Other high scores
ill Richard Sterne’s highest-scoring record of under-par 27, which he set at the Joburg Open in 2013, be equalled or broken?
This will be the key question when the Sunshine-European toursanctioned tournament tees off at the Royal Johannesburg & Kensington Golf Club on Thursday.
It is contested over the west and east courses for the first two rounds, enabling a large field of 200 competitors, with the final two rounds being played over the east after a cut to the top 65.
The Pretoria-based Sterne set the biggest margin so far at the Open, posting the most number of under-pars to win the showdown by seven strokes – the highest carding since the competition was first staged at the venue in 2007.
Sterne also lifted the trophy in 2008 by posting -13 after a play-off.
Closest to his tally is Charl Schwartzel, who set the pace in 2010 by posting -23 to win by six strokes (see graphic).
The Open, which carries a R16.5 million prize, has seen Alfred Dunhill Championship Marcel Siem (Germany) -22 (2004) SA Open Championship
Ernie Els (SA) -25 (2010)
Dawie van der Walt (SA) -21 (2014)
Nedbank Golf Challenge Thomas Bjørn (Denmark) -20 (2013)
Bold indicates South African players a domination of South Africans who registered big scores on the leader board. But Sterne’s card is yet to be matched or overtaken.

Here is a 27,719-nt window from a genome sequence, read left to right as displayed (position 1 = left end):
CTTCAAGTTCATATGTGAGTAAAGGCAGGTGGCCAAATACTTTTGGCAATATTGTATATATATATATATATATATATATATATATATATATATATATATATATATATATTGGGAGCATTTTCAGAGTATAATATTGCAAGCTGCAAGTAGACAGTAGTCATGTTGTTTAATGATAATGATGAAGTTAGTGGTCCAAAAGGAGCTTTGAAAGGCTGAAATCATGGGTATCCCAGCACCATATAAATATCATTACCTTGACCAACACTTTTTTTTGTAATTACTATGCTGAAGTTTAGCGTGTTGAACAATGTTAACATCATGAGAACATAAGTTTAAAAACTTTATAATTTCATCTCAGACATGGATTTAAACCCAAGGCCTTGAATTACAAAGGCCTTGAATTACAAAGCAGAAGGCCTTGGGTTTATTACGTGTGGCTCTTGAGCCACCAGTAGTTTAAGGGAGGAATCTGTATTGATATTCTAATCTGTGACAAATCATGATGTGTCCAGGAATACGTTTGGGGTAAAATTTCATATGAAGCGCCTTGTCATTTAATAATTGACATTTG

Last year’s edition saw Haydn Porteous win by -18 after beating fellow South African Zander Lombard by two strokes in a closely contested match. A blemish-free 69 on the east course ensured that Porteous finished well and outclassed Lombard as both men earned places at The British Open Championship at Royal Troon.
Porteous will be out to give Sterne a run for his money by making a successful title defence and post the event’s biggest score. The victor and runner-up will qualify for the Open Championship at Royal Birkdale Golf Club in Southport, Mersyside, in the UK from July 20 to 23. This will depend on whether they are exempted already.
What makes the Joburg Open such a high under-par scoring competition compared with four other big co-sanctioned events (see box), are the broad fairways and greens that are easy to reach.
But Theo Manyama, who has officiated at the event many times as Sunshine Tour tournament director, says the west course is usually the easiest for players.
“Most of them score lots of birdies on the west course, which makes it easy for them to accumulate high under-pars. The east course is tough, with plenty of water and green side bunkers,” he said.
Among other overseas players expected to impress are Graeme Storm and Ross McGowan (both from England); Darren Clarke (Northern Ireland) and Álvaro Quirós (Spain).
Storm won the BMW SA Open by beating pretournament favourite Rory McIlroy in a play-off at Glendower Golf Club last month.